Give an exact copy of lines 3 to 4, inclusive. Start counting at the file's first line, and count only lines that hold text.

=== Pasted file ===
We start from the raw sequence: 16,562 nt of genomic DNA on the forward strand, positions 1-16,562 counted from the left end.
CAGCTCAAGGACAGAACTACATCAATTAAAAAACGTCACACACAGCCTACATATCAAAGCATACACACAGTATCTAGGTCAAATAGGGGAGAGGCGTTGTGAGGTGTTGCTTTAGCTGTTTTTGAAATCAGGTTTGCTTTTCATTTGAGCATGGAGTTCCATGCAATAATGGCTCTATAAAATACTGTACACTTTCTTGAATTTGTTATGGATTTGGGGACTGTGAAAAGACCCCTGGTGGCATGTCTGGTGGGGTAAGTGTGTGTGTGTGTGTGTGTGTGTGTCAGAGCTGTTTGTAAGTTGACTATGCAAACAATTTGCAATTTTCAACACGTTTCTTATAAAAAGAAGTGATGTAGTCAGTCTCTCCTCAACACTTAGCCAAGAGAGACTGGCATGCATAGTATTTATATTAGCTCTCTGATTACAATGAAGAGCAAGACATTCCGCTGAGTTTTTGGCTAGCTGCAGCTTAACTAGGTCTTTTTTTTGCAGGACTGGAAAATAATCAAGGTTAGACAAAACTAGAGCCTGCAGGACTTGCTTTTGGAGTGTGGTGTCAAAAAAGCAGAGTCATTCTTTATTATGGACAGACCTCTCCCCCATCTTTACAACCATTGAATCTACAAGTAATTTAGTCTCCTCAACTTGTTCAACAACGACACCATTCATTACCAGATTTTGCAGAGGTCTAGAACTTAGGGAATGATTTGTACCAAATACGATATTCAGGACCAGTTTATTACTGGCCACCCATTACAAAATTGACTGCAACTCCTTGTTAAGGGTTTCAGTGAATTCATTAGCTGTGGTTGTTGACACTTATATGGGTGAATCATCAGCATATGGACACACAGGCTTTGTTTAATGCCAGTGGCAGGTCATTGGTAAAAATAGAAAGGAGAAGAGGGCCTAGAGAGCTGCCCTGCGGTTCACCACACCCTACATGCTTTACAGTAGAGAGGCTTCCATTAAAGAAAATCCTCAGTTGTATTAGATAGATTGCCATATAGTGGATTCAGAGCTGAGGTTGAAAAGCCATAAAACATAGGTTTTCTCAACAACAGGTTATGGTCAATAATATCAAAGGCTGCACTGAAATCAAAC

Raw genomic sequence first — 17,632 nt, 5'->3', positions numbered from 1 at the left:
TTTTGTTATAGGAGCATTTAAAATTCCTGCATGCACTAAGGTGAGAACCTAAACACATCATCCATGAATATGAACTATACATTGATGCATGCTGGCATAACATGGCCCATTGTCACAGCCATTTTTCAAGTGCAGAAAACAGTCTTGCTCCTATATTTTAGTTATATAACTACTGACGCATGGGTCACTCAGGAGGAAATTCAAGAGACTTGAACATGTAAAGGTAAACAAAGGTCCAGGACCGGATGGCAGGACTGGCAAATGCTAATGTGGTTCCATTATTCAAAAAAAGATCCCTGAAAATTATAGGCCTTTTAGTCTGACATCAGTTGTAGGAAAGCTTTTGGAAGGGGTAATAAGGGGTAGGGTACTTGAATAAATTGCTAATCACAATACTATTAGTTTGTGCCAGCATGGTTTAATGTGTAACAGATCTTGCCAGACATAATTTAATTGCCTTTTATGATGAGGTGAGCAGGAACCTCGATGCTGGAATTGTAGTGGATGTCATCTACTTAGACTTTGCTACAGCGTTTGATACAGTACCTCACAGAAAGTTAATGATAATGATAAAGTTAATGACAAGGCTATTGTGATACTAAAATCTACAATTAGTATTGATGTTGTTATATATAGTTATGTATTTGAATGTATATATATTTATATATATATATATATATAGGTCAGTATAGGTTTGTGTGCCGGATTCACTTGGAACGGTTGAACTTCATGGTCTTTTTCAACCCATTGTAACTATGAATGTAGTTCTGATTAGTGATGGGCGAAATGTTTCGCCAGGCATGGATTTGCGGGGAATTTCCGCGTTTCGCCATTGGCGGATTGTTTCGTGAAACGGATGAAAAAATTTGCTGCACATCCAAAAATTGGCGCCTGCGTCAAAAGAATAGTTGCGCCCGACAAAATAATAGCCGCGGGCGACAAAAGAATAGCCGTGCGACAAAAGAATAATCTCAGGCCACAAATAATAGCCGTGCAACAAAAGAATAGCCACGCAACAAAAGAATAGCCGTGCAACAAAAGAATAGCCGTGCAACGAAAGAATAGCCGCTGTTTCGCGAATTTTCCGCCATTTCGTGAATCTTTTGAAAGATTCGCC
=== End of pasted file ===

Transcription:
Raw genomic sequence first — 17,632 nt, 5'->3', positions numbered from 1 at the left:
TTTTGTTATAGGAGCATTTAAAATTCCTGCATGCACTAAGGTGAGAACCTAAACACATCATCCATGAATATGAACTATACATTGATGCATGCTGGCATAACATGGCCCATTGTCACAGCCATTTTTCAAGTGCAGAAAACAGTCTTGCTCCTATATTTTAGTTATATAACTACTGACGCATGGGTCACTCAGGAGGAAATTCAAGAGACTTGAACATGTAAAGGTAAACAAAGGTCCAGGACCGGATGGCAGGACTGGCAAATGCTAATGTGGTTCCATTATTCAAAAAAAGATCCCTGAAAATTATAGGCCTTTTAGTCTGACATCAGTTGTAGGAAAGCTTTTGGAAGGGGTAATAAGGGGTAGGGTACTTGAATAAATTGCTAATCACAATACTATTAGTTTGTGCCAGCATGGTTTAATGTGTAACAGATCTTGCCAGACATAATTTAATTGCCTTTTATGATGAGGTGAGCAGGAACCTCGATGCTGGAATTGTAGTGGATGTCATCTACTTAGACTTTGCTACAGCGTTTGATACAGTACCTCACAGAAAGTTAATGATAATGATAAAGTTAATGACAAGGCTATTGTGATACTAAAATCTACAATTAGTATTGATGTTGTTATATATAGTTATGTATTTGAATGTATATATATTTATATATATATATATATATAGGTCAGTATAGGTTTGTGTGCCGGATTCACTTGGAACGGTTGAACTTCATGGTCTTTTTCAACCCATTGTAACTATGAATGTAGTTCTGATTAGTGATGGGCGAAATGTTTCGCCAGGCATGGATTTGCGGGGAATTTCCGCGTTTCGCCATTGGCGGATTGTTTCGTGAAACGGATGAAAAAATTTGCTGCACATCCAAAAATTGGCGCCTGCGTCAAAAGAATAGTTGCGCCCGACAAAATAATAGCCGCGGGCGACAAAAGAATAGCCGTGCGACAAAAGAATAATCTCAGGCCACAAATAATAGCCGTGCAACAAAAGAATAGCCACGCAACAAAAGAATAGCCGTGCAACAAAAGAATAGCCGTGCAACGAAAGAATAGCCGCTGTTTCGCGAATTTTCCGCCATTTCGTGAATCTTTTGAAAGATTCGCC